We’re all individuals


Time to lapse into James May mode a bit with this post. (If you don’t know who James May is, Google Top Gear. I’m regarded as the James May of my family by more than just my wife and son. I think of myself as more like Jeremy Clarkson: tall, prone to bombast, and inclined to get irritated at what I regard as the stupid things done by everyone else. Those who know me will be nodding. But I digress.)

It’s a wonder, it strikes me, that this PR game we all play works at all. I had lunch today with some of the team from a client. All are programmers, and everyone was an individual. I had a conversation with each of them, on topics we all cared about, all in a shared context, all completely different in tone and detail from each other.

That they are all programmers didn’t make any difference. Their perspectives differed from mine because we are individuals, not programmers and a marketing man.

In other words, there’s perhaps no such thing as an audience. Perhaps it’s much more a collection of individuals, as many as thousands, or hundreds of thousands.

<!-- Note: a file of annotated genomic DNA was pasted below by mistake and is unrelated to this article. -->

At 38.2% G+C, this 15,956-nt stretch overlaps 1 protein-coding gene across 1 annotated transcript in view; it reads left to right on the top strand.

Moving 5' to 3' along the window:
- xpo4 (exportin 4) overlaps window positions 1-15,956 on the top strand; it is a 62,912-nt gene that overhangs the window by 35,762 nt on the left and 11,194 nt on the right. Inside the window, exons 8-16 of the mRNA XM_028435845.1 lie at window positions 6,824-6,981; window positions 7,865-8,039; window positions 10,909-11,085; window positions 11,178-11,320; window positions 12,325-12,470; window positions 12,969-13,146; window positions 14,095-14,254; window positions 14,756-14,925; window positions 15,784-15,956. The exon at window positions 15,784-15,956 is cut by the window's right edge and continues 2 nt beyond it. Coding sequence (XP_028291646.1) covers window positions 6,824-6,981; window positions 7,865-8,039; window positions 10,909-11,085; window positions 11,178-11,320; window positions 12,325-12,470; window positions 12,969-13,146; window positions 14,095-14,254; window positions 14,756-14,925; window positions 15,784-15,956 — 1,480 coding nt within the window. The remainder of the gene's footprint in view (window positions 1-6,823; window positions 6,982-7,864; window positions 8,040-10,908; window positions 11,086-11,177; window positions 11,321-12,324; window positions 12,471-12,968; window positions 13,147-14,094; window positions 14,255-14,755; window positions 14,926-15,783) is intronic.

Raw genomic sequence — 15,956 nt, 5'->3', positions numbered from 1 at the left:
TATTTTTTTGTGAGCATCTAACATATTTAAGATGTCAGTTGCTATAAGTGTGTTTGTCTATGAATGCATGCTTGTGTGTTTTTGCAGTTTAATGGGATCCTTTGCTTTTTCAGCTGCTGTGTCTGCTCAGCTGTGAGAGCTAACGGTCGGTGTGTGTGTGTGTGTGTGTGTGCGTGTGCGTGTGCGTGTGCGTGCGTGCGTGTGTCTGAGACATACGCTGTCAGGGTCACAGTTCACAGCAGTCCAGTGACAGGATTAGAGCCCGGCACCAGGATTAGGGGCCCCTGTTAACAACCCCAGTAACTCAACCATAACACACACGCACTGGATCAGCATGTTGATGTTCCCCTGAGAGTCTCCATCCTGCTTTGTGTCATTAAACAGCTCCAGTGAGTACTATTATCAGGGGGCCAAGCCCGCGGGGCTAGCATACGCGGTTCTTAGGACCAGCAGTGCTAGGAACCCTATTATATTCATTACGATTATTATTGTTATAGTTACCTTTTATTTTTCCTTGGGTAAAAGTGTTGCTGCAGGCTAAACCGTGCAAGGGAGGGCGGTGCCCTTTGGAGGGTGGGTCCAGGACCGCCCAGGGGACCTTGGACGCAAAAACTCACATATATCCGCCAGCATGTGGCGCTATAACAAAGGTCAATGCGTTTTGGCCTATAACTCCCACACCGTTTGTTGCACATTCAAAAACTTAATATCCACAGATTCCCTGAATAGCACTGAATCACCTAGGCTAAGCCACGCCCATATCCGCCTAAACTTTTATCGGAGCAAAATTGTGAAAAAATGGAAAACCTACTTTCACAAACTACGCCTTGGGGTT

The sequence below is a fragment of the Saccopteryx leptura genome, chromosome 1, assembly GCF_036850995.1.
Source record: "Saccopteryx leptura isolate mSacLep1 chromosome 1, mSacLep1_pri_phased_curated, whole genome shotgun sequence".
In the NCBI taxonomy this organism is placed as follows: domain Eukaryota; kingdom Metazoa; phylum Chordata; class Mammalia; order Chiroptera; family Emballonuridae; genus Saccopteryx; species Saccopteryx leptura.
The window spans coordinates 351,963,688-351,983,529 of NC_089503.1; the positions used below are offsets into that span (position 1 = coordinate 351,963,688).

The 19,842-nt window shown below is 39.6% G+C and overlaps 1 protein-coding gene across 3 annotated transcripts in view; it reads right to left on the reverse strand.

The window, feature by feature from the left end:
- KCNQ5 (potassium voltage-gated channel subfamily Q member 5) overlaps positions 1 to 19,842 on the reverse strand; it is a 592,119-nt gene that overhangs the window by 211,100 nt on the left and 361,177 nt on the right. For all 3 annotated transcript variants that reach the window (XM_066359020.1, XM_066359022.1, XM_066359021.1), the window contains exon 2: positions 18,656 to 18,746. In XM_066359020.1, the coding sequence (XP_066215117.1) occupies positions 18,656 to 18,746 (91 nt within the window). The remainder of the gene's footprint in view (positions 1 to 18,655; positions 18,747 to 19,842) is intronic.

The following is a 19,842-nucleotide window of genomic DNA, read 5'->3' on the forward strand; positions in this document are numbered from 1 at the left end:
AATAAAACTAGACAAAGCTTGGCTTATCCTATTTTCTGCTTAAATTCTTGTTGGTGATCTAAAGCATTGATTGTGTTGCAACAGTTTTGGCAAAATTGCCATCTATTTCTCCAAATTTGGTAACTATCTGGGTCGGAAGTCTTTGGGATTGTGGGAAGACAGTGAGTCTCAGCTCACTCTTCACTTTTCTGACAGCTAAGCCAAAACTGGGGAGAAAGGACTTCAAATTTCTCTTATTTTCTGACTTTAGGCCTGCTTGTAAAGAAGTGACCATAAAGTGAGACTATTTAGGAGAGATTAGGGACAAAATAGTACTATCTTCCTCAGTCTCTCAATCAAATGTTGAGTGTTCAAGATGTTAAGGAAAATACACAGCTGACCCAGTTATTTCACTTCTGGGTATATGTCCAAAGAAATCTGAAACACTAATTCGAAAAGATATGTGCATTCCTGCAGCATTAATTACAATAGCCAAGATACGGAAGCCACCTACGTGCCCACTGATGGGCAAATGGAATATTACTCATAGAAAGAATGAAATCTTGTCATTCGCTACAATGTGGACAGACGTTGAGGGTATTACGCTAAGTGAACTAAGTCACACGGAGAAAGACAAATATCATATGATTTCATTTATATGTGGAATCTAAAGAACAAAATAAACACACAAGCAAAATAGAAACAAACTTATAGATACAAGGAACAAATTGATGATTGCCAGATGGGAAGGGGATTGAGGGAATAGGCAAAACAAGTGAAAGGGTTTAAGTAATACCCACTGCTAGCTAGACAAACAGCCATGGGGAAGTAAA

If we consider public relations from this perspective, it’s a wonder it works at all. How could we ever have communicated effectively with thousands of people with a media release? No wonder people (individuals) interpret things in such diverse ways.

And no wonder traditional media are under threat, and how surprising is it that this system has worked for hundreds of years? One version of a story, presented by a source, interpreted by a journalist, and read by literally hundreds of thousands of individuals.

Time perhaps to take stock of what we need to do, and how we might actually start to have thousands of conversations. Of course this isn’t new. But it only occurred to me earlier today.

What worries me is that I can’t work out whether I have a job for life, or no job at all.

About alansmithoz

Head of Strategic Business Communications at Australian social analytics technology company Digivizer, with a background in corporate public relations and marketing. I do what I do because I believe communications can make a difference.
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